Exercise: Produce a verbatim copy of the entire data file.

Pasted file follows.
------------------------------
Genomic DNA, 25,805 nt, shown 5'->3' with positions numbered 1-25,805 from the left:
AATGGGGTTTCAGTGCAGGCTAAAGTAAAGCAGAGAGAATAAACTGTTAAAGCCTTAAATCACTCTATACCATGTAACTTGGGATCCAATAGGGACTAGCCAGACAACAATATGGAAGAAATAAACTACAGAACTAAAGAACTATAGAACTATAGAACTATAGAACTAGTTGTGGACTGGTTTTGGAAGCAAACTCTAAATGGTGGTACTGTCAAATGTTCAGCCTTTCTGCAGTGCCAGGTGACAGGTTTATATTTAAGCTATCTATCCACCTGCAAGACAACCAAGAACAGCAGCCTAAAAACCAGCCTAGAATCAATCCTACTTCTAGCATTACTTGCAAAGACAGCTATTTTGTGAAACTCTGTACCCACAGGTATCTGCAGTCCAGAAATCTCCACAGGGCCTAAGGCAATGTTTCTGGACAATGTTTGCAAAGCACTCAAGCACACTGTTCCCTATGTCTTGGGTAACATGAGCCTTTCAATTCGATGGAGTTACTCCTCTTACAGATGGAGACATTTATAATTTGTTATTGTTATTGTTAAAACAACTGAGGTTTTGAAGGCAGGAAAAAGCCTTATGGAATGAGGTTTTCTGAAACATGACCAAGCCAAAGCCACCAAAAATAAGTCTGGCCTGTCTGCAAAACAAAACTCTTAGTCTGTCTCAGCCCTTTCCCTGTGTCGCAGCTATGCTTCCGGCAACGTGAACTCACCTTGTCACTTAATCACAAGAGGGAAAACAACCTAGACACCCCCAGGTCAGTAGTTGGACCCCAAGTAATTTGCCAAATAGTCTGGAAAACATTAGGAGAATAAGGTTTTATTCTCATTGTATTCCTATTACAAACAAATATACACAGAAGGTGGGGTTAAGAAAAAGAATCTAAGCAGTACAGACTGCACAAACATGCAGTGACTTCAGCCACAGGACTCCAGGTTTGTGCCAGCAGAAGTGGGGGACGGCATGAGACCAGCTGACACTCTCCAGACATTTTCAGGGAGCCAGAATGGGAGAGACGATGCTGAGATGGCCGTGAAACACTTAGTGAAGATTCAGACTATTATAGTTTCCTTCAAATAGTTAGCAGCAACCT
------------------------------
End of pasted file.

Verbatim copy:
Genomic DNA, 25,805 nt, shown 5'->3' with positions numbered 1-25,805 from the left:
AATGGGGTTTCAGTGCAGGCTAAAGTAAAGCAGAGAGAATAAACTGTTAAAGCCTTAAATCACTCTATACCATGTAACTTGGGATCCAATAGGGACTAGCCAGACAACAATATGGAAGAAATAAACTACAGAACTAAAGAACTATAGAACTATAGAACTATAGAACTAGTTGTGGACTGGTTTTGGAAGCAAACTCTAAATGGTGGTACTGTCAAATGTTCAGCCTTTCTGCAGTGCCAGGTGACAGGTTTATATTTAAGCTATCTATCCACCTGCAAGACAACCAAGAACAGCAGCCTAAAAACCAGCCTAGAATCAATCCTACTTCTAGCATTACTTGCAAAGACAGCTATTTTGTGAAACTCTGTACCCACAGGTATCTGCAGTCCAGAAATCTCCACAGGGCCTAAGGCAATGTTTCTGGACAATGTTTGCAAAGCACTCAAGCACACTGTTCCCTATGTCTTGGGTAACATGAGCCTTTCAATTCGATGGAGTTACTCCTCTTACAGATGGAGACATTTATAATTTGTTATTGTTATTGTTAAAACAACTGAGGTTTTGAAGGCAGGAAAAAGCCTTATGGAATGAGGTTTTCTGAAACATGACCAAGCCAAAGCCACCAAAAATAAGTCTGGCCTGTCTGCAAAACAAAACTCTTAGTCTGTCTCAGCCCTTTCCCTGTGTCGCAGCTATGCTTCCGGCAACGTGAACTCACCTTGTCACTTAATCACAAGAGGGAAAACAACCTAGACACCCCCAGGTCAGTAGTTGGACCCCAAGTAATTTGCCAAATAGTCTGGAAAACATTAGGAGAATAAGGTTTTATTCTCATTGTATTCCTATTACAAACAAATATACACAGAAGGTGGGGTTAAGAAAAAGAATCTAAGCAGTACAGACTGCACAAACATGCAGTGACTTCAGCCACAGGACTCCAGGTTTGTGCCAGCAGAAGTGGGGGACGGCATGAGACCAGCTGACACTCTCCAGACATTTTCAGGGAGCCAGAATGGGAGAGACGATGCTGAGATGGCCGTGAAACACTTAGTGAAGATTCAGACTATTATAGTTTCCTTCAAATAGTTAGCAGCAACCT